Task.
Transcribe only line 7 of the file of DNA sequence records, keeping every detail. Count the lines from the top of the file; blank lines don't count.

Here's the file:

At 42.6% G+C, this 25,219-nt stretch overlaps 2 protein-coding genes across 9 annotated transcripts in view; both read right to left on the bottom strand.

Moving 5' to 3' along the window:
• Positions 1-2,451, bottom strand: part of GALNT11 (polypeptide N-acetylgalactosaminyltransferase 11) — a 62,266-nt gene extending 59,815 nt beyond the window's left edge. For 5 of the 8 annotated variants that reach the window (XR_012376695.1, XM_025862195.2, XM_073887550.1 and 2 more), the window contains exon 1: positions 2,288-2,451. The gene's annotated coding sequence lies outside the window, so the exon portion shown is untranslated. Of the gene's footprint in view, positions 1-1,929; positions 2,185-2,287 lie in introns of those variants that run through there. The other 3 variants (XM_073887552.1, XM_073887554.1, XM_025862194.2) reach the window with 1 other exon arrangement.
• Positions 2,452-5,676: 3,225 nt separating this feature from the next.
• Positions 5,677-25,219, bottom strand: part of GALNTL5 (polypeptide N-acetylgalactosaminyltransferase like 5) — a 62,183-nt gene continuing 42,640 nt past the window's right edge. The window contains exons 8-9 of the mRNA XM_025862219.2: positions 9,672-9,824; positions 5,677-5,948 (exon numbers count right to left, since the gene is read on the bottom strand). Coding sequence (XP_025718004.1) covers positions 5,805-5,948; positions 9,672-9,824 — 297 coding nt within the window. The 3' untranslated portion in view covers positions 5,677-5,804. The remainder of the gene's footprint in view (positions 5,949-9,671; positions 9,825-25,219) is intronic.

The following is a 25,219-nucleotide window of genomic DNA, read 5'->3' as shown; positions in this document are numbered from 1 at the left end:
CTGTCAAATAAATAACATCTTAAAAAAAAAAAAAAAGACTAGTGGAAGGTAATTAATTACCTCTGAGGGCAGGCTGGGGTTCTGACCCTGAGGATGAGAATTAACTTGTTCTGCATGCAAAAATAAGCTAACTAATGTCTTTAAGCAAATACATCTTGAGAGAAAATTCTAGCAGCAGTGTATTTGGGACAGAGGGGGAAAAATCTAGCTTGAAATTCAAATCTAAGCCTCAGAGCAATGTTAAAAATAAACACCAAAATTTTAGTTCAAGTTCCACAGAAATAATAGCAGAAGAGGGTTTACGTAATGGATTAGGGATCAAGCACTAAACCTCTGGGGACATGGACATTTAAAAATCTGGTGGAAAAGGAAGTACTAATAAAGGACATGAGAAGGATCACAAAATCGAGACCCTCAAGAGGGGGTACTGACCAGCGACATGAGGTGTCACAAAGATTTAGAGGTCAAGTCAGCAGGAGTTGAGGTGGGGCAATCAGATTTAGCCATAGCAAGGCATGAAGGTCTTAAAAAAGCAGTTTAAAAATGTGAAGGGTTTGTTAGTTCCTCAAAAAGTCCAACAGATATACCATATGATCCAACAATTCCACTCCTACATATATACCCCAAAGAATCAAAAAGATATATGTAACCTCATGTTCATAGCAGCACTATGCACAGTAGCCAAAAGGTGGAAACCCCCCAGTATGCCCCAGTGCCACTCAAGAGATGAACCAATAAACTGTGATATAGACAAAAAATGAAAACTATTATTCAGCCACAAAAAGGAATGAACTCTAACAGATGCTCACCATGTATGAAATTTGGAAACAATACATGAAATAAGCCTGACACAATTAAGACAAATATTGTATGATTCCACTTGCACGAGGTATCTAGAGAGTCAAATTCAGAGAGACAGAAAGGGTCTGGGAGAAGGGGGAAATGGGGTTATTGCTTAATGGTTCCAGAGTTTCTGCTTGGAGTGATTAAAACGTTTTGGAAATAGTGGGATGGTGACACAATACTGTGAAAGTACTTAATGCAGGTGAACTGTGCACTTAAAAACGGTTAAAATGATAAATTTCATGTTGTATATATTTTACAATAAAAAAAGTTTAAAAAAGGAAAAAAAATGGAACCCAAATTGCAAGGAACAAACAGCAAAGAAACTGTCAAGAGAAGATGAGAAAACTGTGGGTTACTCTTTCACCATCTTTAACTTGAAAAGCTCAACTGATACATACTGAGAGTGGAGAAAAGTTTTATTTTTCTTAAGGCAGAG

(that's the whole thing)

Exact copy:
CTGTCAAATAAATAACATCTTAAAAAAAAAAAAAAAGACTAGTGGAAGGTAATTAATTACCTCTGAGGGCAGGCTGGGGTTCTGACCCTGAGGATGAGAATTAACTTGTTCTGCATGCAAAAATAAGCTAACTAATGTCTTTAAGCAAATACATCTTGAGAGAAAATTCTAGCAGCAGTGTATTTGGGACAGAGGGGGAAAAATCTAGCTTGAAATTCAAATCTAAGCCTCAGAGCAATGTTAAAAATAAACACCAAAATTTTAGTTCAAGTTCCACAGAAATAATAGCAGAAGAGGGTTTACGTAATGGATTAGGGATCAAGCACTAAACCTCTGGGGACATGGACATTTAAAAATCTGGTGGAAAAGGAAGTACTAATAAAGGACATGAGAAGGATCACAAAATCGAGACCCTCAAGAGGGGGTACTGACCAGCGACATGAGGTGTCACAAAGATTTAGAGGTCAAGTCAGCAGGAGTTGAGGTGGGGCAATCAGATTTAGCCATAGCAAGGCATGAAGGTCTTAAAAAAGCAGTTTAAAAATGTGAAGGGTTTGTTAGTTCCTCAAAAAGTCCAACAGATATACCATATGATCCAACAATTCCACTCCTACATATATACCCCAAAGAATCAAAAAGATATATGTAACCTCATGTTCATAGCAGCACTATGCACAGTAGCCAAAAGGTGGAAACCCCCCAGTATGCCCCAGTGCCACTCAAGAGATGAACCAATAAACTGTGATATAGACAAAAAATGAAAACTATTATTCAGCCACAAAAAGGAATGAACTCTAACAGATGCTCACCATGTATGAAATTTGGAAACAATACATGAAATAAGCCTGACACAATTAAGACAAATATTGTATGATTCCACTTGCACGAGGTATCTAGAGAGTCAAATTCAGAGAGACAGAAAGGGTCTGGGAGAAGGGGGAAATGGGGTTATTGCTTAATGGTTCCAGAGTTTCTGCTTGGAGTGATTAAAACGTTTTGGAAATAGTGGGATGGTGACACAATACTGTGAAAGTACTTAATGCAGGTGAACTGTGCACTTAAAAACGGTTAAAATGATAAATTTCATGTTGTATATATTTTACAATAAAAAAAGTTTAAAAAAGGAAAAAAAATGGAACCCAAATTGCAAGGAACAAACAGCAAAGAAACTGTCAAGAGAAGATGAGAAAACTGTGGGTTACTCTTTCACCATCTTTAACTTGAAAAGCTCAACTGATACATACTGAGAGTGGAGAAAAGTTTTATTTTTCTTAAGGCAGAG